"I think, I really think and hope—I hope that there is a vaccine for the coronavirus within the next six months to a year. And I also hope there's a vaccine to the music industry."
Haley Fohr is a composer and singer-songwriter based in Chicago. You may know her as Circuit des Yeux or as the enigmatic Jackie Lynn, and if you don’t, once you’ve heard her sing you won’t forget her. Her voice has a lovely, haunting timbre that glides between four octaves, and she’s exceptional at relating her personal experience to the human condition at large—an ability that’s earned her a cover appearance on Wire Magazine and much critical acclaim for her records.
She and I discussed how her early music communities in Bloomington and Chicago helped form her identity as an artist, and how that identity continues to evolve amidst her two projects. We also examined the disparity between art and capitalism, and how this COVID moment is further elucidating the incongruity between the two, highlighting inadequate payout models that don't get money to the people actually creating the art. But the silver lining is that it’s inspired innovation for alternative support structures, and those have allowed Haley and others to discover the crucial kindness of benevolent strangers. The rest of the story's on SoundCloud below and on Spotify here.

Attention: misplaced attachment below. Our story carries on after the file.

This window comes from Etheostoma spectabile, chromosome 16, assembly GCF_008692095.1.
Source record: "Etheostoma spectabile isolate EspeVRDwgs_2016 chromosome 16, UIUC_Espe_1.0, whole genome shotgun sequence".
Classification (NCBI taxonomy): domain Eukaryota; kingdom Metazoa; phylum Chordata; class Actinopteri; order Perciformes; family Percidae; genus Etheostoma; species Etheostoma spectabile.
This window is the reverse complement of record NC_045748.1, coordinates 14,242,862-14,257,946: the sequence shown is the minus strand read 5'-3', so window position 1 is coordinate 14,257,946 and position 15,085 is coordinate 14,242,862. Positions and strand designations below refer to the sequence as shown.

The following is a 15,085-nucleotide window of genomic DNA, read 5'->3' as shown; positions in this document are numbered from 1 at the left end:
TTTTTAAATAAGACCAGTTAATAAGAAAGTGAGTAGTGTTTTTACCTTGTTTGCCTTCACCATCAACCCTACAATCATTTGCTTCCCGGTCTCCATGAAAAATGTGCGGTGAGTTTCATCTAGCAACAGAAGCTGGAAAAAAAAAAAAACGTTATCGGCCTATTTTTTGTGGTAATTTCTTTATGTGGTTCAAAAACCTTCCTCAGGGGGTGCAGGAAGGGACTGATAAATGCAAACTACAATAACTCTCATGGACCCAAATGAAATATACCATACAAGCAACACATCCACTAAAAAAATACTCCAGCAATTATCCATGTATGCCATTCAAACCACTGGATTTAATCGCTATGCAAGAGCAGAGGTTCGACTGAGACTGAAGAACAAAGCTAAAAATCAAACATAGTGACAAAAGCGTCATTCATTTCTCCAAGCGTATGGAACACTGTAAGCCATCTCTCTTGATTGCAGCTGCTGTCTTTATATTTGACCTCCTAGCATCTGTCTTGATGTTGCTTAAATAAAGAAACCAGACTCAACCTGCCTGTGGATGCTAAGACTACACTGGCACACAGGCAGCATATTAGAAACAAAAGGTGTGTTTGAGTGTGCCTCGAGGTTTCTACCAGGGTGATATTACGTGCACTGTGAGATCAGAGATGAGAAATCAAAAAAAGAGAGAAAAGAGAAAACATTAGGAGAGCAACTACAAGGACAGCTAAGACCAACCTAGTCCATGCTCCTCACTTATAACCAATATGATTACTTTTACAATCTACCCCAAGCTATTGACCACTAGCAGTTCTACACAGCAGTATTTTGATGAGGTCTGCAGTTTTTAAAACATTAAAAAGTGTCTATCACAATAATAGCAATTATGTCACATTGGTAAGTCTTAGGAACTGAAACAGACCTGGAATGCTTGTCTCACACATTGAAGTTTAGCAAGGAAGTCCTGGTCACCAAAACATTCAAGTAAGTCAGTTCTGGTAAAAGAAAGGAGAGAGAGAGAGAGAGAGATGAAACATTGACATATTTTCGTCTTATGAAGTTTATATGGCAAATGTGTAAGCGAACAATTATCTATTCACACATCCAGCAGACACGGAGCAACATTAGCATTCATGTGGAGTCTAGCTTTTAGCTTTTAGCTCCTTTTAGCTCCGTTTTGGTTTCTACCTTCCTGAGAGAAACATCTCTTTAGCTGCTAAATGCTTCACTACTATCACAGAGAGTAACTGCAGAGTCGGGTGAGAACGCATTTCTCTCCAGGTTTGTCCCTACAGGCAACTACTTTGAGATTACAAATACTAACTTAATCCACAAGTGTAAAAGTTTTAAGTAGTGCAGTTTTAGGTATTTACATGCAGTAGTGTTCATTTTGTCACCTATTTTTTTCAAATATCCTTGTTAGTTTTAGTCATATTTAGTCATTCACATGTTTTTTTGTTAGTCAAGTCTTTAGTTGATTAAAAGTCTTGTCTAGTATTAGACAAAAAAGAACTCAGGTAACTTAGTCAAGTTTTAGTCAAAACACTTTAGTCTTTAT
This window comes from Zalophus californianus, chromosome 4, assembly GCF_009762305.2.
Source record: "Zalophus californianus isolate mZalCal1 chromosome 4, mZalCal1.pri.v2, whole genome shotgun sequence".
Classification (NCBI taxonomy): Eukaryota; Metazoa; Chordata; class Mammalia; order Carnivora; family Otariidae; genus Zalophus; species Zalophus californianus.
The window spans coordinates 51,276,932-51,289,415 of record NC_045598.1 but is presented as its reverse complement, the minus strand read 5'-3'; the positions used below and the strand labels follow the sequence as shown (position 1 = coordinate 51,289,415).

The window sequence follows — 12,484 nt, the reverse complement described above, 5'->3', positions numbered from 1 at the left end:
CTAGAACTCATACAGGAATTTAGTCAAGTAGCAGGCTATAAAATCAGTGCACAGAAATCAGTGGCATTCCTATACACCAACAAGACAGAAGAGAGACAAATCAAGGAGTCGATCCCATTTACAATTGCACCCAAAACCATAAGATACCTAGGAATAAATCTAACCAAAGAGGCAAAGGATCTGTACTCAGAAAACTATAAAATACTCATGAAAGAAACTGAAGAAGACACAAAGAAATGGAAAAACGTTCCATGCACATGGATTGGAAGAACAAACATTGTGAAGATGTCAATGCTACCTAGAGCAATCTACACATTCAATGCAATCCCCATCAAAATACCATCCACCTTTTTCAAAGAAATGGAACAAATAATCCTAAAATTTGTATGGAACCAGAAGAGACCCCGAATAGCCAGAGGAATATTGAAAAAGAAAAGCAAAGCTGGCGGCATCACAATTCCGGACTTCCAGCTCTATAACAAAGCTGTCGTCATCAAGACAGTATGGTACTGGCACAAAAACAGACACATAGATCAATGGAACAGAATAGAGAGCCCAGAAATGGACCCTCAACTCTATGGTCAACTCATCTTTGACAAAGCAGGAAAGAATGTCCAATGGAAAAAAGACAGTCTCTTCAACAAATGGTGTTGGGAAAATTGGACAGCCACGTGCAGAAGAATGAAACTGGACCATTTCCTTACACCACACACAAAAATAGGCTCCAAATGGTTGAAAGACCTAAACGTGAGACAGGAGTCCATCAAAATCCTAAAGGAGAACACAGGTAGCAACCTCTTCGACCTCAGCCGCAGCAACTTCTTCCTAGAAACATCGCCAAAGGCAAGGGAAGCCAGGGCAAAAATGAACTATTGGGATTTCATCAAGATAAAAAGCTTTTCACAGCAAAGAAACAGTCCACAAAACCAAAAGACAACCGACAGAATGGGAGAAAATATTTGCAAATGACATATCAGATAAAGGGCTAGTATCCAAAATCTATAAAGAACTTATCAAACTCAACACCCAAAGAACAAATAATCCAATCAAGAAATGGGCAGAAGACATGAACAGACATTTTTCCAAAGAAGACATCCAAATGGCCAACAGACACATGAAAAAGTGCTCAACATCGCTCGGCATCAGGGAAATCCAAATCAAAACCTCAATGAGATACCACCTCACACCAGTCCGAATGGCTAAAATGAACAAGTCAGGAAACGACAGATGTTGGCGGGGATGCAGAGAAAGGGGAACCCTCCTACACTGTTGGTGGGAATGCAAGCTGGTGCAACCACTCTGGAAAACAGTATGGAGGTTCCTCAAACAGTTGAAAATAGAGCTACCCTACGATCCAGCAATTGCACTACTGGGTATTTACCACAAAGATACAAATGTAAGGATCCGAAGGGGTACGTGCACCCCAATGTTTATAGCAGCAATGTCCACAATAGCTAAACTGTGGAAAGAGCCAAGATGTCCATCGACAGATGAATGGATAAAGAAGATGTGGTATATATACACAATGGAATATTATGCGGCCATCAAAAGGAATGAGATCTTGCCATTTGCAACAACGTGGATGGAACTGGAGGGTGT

Music in this episode, used with permission from Haley:
"Do the Dishes" — Circuit des Yeux
"Brainshift" — Circuit des Yeux
"Fantasize the Scene" — Circuit des Yeux
"Bright Lights" — Jackie Lynn
"Black Fly" — Circuit des Yeux
"Paper Bag" — Circuit des Yeux
This episode also marks the end of season one of Community Matters. It’s been an incredible opportunity to speak with brilliant musical minds about the importance of music community. Community does matter, it always has. But that importance has perhaps never been more apparent than in this moment, when a global pandemic has obliterated the live music industry, stealing musicians’ primary source of income and placing into question the futures of supporting structures like music venues, promoters, managers, et al. Still, those brilliant minds continue to create, making music and sharing it with the people that it speaks to. These people continue to inform the community we’re building at Grey Matter. I want to thank each artist for their time and energy, as well as all of the managers and PR folks who have helped facilitate the conversations (and to Alexander Frieden and Grace Rubin for the editing support throughout!). Remember, we all have a vested interest in making sure our favorite musicians can continue to make music.
Want to be part of the music industry's vaccine? We can help with that. Learn more and join the community.